Use the message box to tell me the name you want the book(s) autographed to.
Have you noticed that companies you deal with online increasingly force you to place symbols, capitals, and numbers in your passwords — under the illusion that their nannying guarantees a password stronger than any you could possibly invent for yourself? In its own inimitable style XKCD notes the folly of that.
Because Pat asked: Nope, you didn’t miss part V of “Responsibilities of a Resident of the Police State.” I haven’t written it yet. Was hoping to get to it last week, but my brain has been overloaded lately. Think pieces are hard, and that one just hasn’t gelled yet.
I usually don’t mention such things until afterward, since the only way I can get through them is to pretend nobody’s listening. But I’m scheduled to be on Brian Wilson’s radio show tomorrow at 4:30 EDT. Brian is so cool I have no worries about the interview going well. We’re going to talk about Hardyville for 15 or 20 minutes (which also explains the book-selling post that’ll go up tomorrow morning).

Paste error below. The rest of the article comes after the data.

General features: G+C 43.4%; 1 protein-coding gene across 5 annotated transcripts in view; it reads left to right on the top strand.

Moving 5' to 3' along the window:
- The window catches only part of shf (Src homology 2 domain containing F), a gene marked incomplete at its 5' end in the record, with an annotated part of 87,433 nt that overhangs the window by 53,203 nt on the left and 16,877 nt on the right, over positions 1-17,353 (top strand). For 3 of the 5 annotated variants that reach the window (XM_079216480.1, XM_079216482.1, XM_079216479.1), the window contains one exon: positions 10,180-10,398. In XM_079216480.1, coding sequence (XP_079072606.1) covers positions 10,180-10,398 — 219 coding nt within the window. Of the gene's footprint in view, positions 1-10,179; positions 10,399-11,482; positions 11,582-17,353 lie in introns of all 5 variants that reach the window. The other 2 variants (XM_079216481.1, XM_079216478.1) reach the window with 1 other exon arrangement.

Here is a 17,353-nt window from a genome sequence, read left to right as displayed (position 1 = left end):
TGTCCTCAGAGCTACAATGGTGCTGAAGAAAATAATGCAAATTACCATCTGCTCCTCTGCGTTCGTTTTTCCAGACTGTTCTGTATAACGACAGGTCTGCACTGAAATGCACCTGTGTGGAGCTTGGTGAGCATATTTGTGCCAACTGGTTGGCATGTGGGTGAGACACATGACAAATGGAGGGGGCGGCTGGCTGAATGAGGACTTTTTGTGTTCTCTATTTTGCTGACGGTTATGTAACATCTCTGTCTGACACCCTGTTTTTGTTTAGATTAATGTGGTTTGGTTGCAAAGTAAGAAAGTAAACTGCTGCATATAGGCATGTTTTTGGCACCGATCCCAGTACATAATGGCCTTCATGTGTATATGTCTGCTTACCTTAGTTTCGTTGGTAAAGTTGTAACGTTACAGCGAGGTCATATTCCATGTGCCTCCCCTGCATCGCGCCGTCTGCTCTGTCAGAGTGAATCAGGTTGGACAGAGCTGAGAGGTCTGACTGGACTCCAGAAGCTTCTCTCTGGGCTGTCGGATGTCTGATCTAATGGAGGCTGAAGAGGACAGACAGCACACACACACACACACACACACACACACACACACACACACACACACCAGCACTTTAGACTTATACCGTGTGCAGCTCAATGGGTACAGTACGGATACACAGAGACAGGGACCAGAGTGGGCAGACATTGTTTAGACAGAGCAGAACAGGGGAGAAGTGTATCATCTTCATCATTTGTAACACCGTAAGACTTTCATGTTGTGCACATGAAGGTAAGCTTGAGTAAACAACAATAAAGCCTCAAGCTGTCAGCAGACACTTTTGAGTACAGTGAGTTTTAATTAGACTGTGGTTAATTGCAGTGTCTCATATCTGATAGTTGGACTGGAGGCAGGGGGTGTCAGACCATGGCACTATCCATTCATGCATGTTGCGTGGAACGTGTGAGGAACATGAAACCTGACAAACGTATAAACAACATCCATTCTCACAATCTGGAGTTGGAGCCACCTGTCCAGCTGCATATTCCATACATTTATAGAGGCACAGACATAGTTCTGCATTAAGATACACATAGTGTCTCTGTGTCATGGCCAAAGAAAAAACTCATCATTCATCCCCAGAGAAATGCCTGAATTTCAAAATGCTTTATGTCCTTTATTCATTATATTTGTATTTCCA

Over the weekend — between Friday’s S&P downgrade and Monday’s 630-point oopsie on the Dow — I had a couple of conversations with world-watching friends.
They went like this:
FRIEND: Hang onto your carbine and check your dried lentils. Here it comes!
ME: Yeah. Uh huh. Well. Maybe.
“It,” of course, is the financial apocalypse. The long-fabled, eagerly dreaded financial apocalypse. The Big Event that’s finally going to implode the established systems and either a) allow freedom to arise phoenix-like from the ashes or b) bring about Zombie War III, from which only the hardest and most savage will ever recover. Or a) following b).
You already know my opinions on the “George Romero Scenario.” Could happen. Will happen in some places (London seems ripe for a zombie attack right about now, and Detroit is overdue). But it’s not what most of us are likely to face.
But what about the “it”? What about the trigger event that will finally (after some of us have been expecting it for 40 years) tell us that “it” has arrived — the day, the moment, the fall of the domino that will collapse all the other financial dominoes?
Will there ever actually be a trigger event? Or are we just in for a slow, slow fall that culminates in … more slow falling? A downgrade here. A panicky day on the exchanges there … followed (as Tuesday followed Monday on the Dow this week) by desperate bursts of exuberance .. followed by slightly deeper depression, slightly more desperate panic next time? World without end, amen.